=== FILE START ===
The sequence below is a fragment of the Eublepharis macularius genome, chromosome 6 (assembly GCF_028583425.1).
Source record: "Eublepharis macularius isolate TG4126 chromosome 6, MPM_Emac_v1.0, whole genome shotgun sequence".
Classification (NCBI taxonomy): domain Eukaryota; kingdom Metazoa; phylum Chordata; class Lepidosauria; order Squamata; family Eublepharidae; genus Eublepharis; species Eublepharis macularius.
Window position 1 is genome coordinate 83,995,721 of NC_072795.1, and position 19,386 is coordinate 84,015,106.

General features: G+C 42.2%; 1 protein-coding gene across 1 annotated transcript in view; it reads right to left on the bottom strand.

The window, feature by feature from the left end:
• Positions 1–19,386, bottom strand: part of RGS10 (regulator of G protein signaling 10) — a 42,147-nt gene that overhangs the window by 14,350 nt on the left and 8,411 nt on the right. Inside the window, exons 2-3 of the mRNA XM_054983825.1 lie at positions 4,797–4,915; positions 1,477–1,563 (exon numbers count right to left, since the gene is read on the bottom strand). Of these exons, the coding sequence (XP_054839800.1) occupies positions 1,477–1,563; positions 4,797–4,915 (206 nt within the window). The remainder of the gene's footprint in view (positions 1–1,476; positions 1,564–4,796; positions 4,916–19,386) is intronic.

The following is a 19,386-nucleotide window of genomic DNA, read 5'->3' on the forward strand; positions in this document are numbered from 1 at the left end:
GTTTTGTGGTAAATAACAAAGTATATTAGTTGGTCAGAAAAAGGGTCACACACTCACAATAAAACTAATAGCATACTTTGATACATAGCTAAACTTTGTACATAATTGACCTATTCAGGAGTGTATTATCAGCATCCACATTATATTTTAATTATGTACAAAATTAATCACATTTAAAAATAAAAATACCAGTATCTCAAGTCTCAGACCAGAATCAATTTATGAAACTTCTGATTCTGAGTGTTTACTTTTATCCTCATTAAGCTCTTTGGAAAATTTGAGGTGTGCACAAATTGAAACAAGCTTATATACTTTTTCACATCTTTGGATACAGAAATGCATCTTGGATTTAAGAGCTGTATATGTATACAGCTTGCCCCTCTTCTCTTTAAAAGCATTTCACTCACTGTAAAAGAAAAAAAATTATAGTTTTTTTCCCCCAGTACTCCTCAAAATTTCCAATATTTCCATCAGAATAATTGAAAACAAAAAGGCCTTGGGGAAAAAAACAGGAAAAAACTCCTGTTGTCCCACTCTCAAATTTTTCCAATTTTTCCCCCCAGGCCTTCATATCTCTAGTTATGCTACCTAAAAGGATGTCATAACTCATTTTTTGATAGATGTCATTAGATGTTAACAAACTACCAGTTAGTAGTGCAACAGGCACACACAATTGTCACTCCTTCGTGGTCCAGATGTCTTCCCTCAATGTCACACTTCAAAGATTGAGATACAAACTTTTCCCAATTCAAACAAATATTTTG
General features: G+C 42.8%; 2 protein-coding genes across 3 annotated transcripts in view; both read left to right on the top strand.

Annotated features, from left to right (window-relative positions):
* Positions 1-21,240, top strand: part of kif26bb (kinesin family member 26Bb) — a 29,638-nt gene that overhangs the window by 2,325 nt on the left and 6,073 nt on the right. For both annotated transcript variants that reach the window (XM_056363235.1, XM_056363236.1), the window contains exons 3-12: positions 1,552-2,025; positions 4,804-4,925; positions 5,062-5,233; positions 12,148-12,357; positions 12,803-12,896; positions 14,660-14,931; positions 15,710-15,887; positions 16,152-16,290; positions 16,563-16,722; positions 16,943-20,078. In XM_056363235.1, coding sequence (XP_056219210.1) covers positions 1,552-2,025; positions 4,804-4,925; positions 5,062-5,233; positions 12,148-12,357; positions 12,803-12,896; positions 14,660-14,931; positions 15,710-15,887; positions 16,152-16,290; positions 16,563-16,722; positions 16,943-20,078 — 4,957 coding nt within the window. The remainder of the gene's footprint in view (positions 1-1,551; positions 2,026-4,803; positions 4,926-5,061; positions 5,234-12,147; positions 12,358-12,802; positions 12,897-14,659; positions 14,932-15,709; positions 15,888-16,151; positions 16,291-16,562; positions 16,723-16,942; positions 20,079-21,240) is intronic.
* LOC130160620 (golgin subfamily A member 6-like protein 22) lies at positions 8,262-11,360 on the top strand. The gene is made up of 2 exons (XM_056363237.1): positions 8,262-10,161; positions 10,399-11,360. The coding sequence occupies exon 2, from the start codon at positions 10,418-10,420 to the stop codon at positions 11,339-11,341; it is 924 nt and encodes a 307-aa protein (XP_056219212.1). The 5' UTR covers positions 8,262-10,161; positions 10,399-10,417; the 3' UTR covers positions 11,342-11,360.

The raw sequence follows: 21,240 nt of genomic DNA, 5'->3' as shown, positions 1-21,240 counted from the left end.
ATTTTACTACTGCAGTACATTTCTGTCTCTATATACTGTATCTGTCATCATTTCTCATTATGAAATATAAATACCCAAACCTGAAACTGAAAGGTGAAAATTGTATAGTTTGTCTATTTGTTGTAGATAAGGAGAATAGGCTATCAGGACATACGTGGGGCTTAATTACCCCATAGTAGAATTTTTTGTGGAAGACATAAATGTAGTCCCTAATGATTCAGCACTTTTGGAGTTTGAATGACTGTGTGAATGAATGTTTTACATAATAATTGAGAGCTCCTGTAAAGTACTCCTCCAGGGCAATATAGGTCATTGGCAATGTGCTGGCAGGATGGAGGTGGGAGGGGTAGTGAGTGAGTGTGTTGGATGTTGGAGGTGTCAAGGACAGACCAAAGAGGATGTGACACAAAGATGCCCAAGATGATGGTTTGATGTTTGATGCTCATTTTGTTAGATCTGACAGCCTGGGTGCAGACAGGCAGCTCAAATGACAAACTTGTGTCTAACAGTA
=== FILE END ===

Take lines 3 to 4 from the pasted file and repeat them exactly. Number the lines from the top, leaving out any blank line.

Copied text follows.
Classification (NCBI taxonomy): domain Eukaryota; kingdom Metazoa; phylum Chordata; class Lepidosauria; order Squamata; family Eublepharidae; genus Eublepharis; species Eublepharis macularius.
Window position 1 is genome coordinate 83,995,721 of NC_072795.1, and position 19,386 is coordinate 84,015,106.